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Equine

Where Legends are Made

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By Krista Lucas Wynn

The format of the American Rodeo, now known in its entirety as the American Western Weekend, has changed quite a bit throughout the years. The inaugural American Rodeo was held in 2014 at Cowboys Stadium in Arlington, Texas. It is now held at Globe Life Field, across the street, with two full days of reined cow horse, cutting, reining, and rodeo competition.
Rodeo cowboys and cowgirls have been working to qualify for the 2024 event since last January. It is a long road to the American, starting with qualifier events all over the country. If a competitor wins money at a qualifier, they then advance to the regional finals in Las Vegas, Oklahoma City and Lexington, Ky.

Then, the top five from each event move on to the Contender Finals in Abilene, Texas, Feb. 10. There, the field will continue to be narrowed down to five in each event to compete at the American rodeo.

To read more, pick up a copy of the March issue of NTFR magazine. To subscribe by mail, call 940-872-5922.

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Equine

Women in Rodeo

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By Krista Lucas Wynn

As female sports come under fire in 2024, the same can not be said for the sport of rodeo. The western industry is not short of talented, strong cowgirls. The Women’s Rodeo World Championship, presented by the World Champions Rodeo Alliance and the Professional Bull Riders, is the world’s richest women’s rodeo with a guaranteed payout of $750,000.

The week-long event showcases women competing in barrel racing, breakaway roping and team roping. The WRWC is the culmination of professionals and challengers alike who have qualified by a point system, held May 13-18 at Cowtown Coliseum in Fort Worth, Texas, and the championship round is at AT&T Stadium in Arlington, Texas.
Competitors are nominated at any event throughout the year to earn points leading up to the WRWC.

To read more, pick up a copy of the June issue of NTFR magazine. To subscribe by mail, call 940-872-5922.

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Equine

The American

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By Krista Lucas Wynn

The American Western Weekend on March 8-9 at Globe Life Field in Arlington, Texas, was a weekend full of rodeo competition that fans looked forward to for the past 10 years. The night of the American rodeo is something cowboys and cowgirls have worked hard for, in order to have a chance to win a $1,000,000 prize.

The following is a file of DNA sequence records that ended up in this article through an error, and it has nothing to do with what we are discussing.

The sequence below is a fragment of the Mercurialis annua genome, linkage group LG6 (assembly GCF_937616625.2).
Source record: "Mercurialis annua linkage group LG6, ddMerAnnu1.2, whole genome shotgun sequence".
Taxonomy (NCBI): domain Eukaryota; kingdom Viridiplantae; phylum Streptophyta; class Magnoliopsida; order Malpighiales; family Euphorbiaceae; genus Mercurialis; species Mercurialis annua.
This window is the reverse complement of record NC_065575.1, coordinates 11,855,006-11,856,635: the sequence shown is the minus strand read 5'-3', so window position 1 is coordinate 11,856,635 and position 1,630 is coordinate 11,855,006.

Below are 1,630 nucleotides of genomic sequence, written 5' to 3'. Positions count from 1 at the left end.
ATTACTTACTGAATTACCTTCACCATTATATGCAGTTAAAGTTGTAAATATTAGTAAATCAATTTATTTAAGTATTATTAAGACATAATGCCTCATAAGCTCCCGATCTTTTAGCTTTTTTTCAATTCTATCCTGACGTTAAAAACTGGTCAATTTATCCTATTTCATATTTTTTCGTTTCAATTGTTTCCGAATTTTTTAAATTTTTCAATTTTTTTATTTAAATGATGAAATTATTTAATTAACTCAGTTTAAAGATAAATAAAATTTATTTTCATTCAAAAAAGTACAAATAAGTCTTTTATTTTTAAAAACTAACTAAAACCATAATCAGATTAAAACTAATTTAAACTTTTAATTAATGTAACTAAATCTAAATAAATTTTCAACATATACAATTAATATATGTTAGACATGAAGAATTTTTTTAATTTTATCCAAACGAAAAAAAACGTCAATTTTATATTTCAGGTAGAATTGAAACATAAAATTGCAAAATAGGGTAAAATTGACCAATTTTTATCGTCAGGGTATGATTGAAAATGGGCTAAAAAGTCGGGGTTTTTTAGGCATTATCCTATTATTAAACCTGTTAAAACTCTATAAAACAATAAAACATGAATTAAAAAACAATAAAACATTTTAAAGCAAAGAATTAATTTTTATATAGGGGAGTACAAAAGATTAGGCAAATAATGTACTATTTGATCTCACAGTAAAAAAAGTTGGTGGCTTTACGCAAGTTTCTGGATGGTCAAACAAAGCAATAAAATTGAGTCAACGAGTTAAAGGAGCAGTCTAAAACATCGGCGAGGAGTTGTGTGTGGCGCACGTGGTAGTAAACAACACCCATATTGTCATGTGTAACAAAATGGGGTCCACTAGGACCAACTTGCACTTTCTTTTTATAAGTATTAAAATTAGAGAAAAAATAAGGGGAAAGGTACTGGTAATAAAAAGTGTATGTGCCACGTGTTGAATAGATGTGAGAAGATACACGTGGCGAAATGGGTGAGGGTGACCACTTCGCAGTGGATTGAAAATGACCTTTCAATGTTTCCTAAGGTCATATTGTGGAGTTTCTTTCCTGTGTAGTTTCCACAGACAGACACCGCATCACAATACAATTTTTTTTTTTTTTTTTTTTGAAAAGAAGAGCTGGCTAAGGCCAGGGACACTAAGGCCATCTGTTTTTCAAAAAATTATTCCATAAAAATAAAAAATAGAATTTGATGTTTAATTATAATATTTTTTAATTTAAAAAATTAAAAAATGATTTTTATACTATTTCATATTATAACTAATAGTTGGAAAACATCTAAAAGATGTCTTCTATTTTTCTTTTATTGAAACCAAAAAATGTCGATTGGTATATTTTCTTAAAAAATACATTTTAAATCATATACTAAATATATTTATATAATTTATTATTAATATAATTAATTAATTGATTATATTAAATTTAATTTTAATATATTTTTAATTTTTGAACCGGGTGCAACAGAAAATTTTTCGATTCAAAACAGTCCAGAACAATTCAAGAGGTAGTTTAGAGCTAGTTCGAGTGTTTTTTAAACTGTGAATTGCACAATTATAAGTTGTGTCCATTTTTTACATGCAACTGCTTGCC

The top five from the 2023 Wrangler National Finals Rodeo were invited to compete alongside five contenders. The invitees were vying for a $100,000 paycheck for first place, and if a qualifier won their event and was the only qualifier to do so, he or she walked away with $1,000,000.

In the bareback riding, Kade Sonnier, Keenan Hayes, Jess Pope, and Tilden Hooper made it out of the long round of 10 to advance to the final four-shootout round. WNFR qualifier, Sonnier, made a 90.5-point ride on Agent Lynx to win the $100,000.

To read more, pick up a copy of the May issue of NTFR. To subscribe by mail, call 940-872-5922.

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Equine

The Cowboy Culture

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By Phillip Kitts

The mystique and imagined glory of the rodeo road call many young people’s names. As they grow up, they watch the greats of the sport run from rodeo to rodeo and occasionally land on the television giving the perception of the rockstar lifestyle.

No, the glory of the rodeo road is not as grand as, say, the National Football League or the National Basketball Association, but being an athlete competing in front of the yellow chutes of Vegas is just as big a deal, and in every way, can be compared to competing in a Super Bowl.
However, things sure are different in the rodeo world. Let us take a minute and talk about what seem to be simple things in life that impact rodeo and rodeo athletes that in no way would make a difference to the big-money sports.

To read more, pick up a copy of the April issue of NTFR magazine. To subscribe by mail, call 940-872-5922.

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